Articles Posted in Product Liability

Vehicle fires can lead to serious property damage, significant injuries, and fatalities. Most New Hampshire car fires stem from situations where gas or diesel ignites and causes an explosion. Some common causes of a car fire include:

  • Vehicle defects: A design or manufacturing defect can increase the likelihood of a car explosion and fire. A defect combined with other factors may ignite a fire or create unfavorable conditions that lead to a fire.
  • Motor vehicle collisions: The force of an accident can cause one or more cars to ignite. The vehicle’s engine, battery, or another component may become damaged during an accident and cause gas spillage and an explosion.
  • Improper vehicle maintenance: Poor vehicle maintenance can cause a car explosion or fire.
  • System Failures: Faulty wiring or defective computer systems can increase the likelihood of a vehicle fire.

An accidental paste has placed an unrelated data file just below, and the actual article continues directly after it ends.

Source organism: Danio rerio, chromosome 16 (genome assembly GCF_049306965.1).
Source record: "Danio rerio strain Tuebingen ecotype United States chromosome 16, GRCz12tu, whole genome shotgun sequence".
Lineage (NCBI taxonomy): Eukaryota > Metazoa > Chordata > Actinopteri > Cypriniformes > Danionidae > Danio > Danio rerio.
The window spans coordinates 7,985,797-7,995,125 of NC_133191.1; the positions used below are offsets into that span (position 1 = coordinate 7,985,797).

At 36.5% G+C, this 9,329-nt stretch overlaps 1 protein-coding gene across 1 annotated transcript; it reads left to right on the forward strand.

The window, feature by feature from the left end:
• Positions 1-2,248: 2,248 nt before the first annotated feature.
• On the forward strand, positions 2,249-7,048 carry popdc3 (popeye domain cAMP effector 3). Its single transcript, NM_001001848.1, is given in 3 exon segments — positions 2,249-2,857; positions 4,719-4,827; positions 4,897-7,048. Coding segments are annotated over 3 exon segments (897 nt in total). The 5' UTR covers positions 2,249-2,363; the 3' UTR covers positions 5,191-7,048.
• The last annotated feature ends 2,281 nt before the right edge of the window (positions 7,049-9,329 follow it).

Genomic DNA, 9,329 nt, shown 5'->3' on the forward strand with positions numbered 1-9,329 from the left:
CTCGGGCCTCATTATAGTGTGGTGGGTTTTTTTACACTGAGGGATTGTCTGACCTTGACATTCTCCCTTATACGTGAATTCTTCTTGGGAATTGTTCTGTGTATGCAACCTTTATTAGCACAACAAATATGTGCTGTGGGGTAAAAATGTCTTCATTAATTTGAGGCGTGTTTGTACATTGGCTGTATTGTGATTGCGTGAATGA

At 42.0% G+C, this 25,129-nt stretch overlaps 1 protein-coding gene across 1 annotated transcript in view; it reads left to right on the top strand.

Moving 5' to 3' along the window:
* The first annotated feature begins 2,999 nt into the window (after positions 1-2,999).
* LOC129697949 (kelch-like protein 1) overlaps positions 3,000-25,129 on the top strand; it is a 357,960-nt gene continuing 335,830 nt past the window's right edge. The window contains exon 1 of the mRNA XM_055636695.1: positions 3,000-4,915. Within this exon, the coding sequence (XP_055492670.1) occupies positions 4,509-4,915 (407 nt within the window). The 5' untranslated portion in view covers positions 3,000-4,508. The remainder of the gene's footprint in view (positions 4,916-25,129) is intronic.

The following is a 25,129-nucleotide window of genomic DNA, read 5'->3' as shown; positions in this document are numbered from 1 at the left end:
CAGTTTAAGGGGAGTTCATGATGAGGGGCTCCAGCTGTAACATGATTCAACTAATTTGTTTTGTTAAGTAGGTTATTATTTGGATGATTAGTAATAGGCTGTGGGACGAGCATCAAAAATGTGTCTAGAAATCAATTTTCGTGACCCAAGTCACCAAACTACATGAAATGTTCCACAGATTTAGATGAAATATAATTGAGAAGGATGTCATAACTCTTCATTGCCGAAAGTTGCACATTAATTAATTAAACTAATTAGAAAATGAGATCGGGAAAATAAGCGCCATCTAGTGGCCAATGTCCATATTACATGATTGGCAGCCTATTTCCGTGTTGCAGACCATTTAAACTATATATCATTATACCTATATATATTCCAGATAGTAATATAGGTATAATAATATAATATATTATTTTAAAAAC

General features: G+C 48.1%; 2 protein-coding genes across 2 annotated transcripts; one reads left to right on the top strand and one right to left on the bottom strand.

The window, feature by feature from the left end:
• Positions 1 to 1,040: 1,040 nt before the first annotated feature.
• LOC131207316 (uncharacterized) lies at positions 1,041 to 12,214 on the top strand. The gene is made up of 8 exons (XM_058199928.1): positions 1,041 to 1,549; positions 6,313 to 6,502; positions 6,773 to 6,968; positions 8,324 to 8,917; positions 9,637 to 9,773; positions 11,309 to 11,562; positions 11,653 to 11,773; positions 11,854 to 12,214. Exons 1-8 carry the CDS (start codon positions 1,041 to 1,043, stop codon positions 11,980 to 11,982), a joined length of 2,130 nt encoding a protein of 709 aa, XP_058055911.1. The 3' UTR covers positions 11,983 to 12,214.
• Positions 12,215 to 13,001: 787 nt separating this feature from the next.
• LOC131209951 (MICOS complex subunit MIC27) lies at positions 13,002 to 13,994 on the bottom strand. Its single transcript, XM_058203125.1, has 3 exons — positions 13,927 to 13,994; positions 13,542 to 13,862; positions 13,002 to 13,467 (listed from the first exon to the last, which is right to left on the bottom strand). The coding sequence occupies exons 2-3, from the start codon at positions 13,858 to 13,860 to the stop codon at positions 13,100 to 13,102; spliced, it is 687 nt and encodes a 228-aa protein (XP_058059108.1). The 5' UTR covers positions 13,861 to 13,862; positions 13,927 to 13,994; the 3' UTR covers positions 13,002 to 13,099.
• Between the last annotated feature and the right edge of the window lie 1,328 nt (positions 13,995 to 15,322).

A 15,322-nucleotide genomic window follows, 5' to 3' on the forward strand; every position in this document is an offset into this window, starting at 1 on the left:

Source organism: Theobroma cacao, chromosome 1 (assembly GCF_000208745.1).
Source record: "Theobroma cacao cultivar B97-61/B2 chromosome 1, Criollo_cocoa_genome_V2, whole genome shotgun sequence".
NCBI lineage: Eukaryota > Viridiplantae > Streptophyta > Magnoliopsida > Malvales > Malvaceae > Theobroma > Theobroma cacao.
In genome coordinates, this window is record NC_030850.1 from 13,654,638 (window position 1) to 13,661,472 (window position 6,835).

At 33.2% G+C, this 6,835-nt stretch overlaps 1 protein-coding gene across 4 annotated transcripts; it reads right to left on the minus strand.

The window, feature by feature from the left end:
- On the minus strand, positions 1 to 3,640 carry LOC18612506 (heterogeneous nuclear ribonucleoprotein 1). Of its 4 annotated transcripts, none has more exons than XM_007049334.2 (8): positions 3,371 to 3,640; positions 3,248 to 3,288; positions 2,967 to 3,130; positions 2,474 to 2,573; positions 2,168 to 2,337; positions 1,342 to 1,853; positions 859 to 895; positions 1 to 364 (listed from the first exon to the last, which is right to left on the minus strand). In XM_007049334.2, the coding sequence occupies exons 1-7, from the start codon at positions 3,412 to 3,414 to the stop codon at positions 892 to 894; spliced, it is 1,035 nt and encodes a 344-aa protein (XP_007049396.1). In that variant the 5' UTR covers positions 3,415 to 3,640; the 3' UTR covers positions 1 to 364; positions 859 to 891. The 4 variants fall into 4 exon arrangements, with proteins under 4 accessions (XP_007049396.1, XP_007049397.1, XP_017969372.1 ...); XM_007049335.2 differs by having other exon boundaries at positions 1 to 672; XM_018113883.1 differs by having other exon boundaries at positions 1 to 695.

In some cases, drivers may notice certain signs that indicate a potential explosion or fire. Consumer Reports advises consumers to be aware of warning signs such as:

  • A burning or melting smell.
  • A warning light on the dashboard.
  • Smoke coming from the vehicle.

Vigilance about the presence of these signs can prevent severe injuries and deaths.

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The U.S. Food and Drug Administration (“FDA”) announced that a limited number of Skippy Peanut Butter sold in New Hampshire is being recalled. Skippy Foods, LLC recalls 9,353 cases, nearly 161,692 total pounds, of peanut butter. According to the peanut butter manufacturing company, Hormel Foods, the recall affects SKIPPY® Reduced Fat Creamy Peanut Butter Spread, SKIPPY® Reduced Fat Chunky Peanut Butter Spread and SKIPPY Creamy Peanut Butter Blended With Plant Protein.

According to the announcement, the recall stems from concerns that some peanut butter jars may contain stainless steel fragments from a part of manufacturing equipment at the plant. The company explained that they had not received consumer complaints about the stainless steel fragment; however, they are issuing the recall out of an abundance of caution. Consumers who have the listed products should return the items to their retailer or contact the company’s consumer engagement line for instructions and information.